Nottingham Muslims to attend ‘spiritual Glastonbury’ and mark connection with the UK

Hundreds of Muslims from Nottingham will join tens of thousands of others at an event in the English countryside regarded as Britain’s biggest Muslim festival.

Around 30,000 people from more than 100 countries will attend the event – called the Jalsa Salana – which takes place from August 2 to 4 at Oakland Farm near Alton, Hampshire.

The event is organised by the Ahmadiyya Muslim Community, which has a large presence in Nottingham.

A tented city has been erected ahead of the event which has the aims of helping attendees reach “spiritual reformation” and tackling extremism carried out in the name of Islam.

5,000 volunteers will help run the event that will feature speakers discussing a range of religious topics, as well as several MPs and diplomats from different countries.

Dr Irfan Malik, media secretary of the Ahmadiyya Muslim Community in Nottingham, said: “The event has been likened to a spiritual Glastonbury – but instead of the music and songs we have religious hymns and prayers.”

“At a time of growing division and hatred in the world, especially with the rise of extreme views, this convention, with the spirit of volunteering and promoting the peaceful teachings of Islam, is refreshing to see.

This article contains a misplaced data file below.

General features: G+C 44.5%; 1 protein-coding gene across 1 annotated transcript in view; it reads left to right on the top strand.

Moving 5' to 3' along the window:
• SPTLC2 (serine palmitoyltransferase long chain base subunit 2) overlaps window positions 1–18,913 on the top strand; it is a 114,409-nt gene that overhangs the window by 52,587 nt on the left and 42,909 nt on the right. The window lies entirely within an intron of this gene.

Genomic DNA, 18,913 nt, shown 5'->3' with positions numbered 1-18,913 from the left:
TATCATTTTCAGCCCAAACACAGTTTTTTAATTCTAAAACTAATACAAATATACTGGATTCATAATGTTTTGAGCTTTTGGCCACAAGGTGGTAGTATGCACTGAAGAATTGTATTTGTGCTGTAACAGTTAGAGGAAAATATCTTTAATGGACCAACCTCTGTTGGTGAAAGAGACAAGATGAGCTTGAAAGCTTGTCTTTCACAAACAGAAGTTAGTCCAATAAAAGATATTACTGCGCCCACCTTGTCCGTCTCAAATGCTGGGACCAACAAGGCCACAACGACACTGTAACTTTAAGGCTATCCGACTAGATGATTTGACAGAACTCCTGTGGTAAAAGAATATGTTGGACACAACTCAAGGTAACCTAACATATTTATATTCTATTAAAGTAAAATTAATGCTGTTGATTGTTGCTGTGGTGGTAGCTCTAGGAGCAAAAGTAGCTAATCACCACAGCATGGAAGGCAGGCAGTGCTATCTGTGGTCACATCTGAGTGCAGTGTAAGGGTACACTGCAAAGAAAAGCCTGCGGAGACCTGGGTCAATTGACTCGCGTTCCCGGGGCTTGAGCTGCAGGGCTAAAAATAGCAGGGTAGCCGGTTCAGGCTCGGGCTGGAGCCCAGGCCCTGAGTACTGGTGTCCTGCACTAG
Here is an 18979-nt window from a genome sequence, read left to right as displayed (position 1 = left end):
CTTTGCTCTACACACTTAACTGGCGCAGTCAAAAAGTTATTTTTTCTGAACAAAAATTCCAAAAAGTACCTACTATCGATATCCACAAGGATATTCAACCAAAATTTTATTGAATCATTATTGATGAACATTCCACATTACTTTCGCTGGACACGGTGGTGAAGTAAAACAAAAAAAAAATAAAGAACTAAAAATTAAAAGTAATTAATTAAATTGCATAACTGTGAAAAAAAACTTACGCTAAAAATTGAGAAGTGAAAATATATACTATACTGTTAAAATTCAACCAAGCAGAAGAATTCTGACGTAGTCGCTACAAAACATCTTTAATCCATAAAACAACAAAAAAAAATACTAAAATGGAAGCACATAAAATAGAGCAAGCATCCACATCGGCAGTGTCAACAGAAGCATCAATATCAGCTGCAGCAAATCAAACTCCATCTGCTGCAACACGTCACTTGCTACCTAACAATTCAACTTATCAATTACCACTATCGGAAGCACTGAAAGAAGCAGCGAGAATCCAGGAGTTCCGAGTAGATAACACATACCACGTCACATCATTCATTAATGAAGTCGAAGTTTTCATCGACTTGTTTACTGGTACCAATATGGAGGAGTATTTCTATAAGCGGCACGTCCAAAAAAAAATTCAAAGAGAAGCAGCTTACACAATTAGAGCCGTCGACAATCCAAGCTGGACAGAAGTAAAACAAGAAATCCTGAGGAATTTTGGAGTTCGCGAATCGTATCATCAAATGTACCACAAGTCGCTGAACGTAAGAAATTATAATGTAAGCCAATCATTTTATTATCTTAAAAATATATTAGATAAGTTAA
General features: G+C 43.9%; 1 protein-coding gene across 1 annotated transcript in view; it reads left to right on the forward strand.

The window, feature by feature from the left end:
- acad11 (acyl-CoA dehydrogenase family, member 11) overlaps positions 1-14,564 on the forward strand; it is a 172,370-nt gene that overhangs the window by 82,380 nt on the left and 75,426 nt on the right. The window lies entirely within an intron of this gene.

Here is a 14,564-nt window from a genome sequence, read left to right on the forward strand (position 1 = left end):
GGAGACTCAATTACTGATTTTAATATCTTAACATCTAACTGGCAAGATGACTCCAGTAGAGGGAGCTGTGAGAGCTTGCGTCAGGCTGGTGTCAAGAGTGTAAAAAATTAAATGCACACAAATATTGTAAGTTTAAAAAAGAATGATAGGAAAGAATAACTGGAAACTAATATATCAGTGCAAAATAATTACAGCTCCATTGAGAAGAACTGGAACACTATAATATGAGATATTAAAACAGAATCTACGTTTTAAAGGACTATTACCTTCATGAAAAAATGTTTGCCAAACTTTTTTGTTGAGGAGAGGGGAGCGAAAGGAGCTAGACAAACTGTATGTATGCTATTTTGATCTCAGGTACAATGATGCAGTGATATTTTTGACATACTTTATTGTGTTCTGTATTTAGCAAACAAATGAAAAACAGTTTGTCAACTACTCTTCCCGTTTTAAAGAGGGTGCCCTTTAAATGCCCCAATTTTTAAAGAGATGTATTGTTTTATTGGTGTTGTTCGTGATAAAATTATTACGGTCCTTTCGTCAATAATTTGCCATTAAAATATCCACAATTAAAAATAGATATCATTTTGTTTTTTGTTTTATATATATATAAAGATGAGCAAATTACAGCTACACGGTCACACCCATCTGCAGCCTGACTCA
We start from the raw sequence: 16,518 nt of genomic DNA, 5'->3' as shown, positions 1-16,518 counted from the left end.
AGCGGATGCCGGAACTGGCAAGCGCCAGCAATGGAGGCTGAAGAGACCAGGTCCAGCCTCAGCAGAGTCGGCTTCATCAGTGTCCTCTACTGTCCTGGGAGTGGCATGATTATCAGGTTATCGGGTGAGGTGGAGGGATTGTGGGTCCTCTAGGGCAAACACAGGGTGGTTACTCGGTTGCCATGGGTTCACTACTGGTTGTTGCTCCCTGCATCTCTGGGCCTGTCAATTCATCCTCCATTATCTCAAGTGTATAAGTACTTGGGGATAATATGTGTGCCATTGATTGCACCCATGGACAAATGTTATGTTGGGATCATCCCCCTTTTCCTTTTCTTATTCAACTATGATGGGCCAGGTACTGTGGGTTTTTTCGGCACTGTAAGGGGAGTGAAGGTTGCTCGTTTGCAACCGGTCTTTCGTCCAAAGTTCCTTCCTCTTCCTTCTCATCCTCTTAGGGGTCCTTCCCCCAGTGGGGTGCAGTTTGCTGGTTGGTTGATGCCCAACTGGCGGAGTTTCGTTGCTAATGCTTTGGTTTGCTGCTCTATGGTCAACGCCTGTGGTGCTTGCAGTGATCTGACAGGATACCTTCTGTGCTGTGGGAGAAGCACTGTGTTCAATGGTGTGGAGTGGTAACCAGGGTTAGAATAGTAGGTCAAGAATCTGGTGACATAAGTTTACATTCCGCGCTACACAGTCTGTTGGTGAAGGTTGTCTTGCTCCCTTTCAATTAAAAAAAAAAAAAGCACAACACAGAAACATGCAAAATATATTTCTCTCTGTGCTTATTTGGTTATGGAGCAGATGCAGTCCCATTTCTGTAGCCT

“The event gives us an opportunity to be loyal to our faith and our nation also. How motto is ‘Love For All, Hatred for None’ and we wish to keep putting this into practice.”

The Ahmadiyya Muslim Community has more than 125 chapters and 35 mosques across the UK, including the largest, and first, mosque in London – the Baital Futuh Mosque.

It is an Islamic movement that since its establishment in 1889 has denounced all forms of extremism and promoted pluralism.

The community has tens of millions of members spread across 210 countries and is run under a system of Caliphate following the death of its founder – Mirza Ghulam Ahmad – in 1908.

The convention this weekend will finish with a human chain of 35,000-plus people pledging allegiance to the Caliphate, as well as raising of the British flag to showcase the community’s support and connection to the United Kingdom.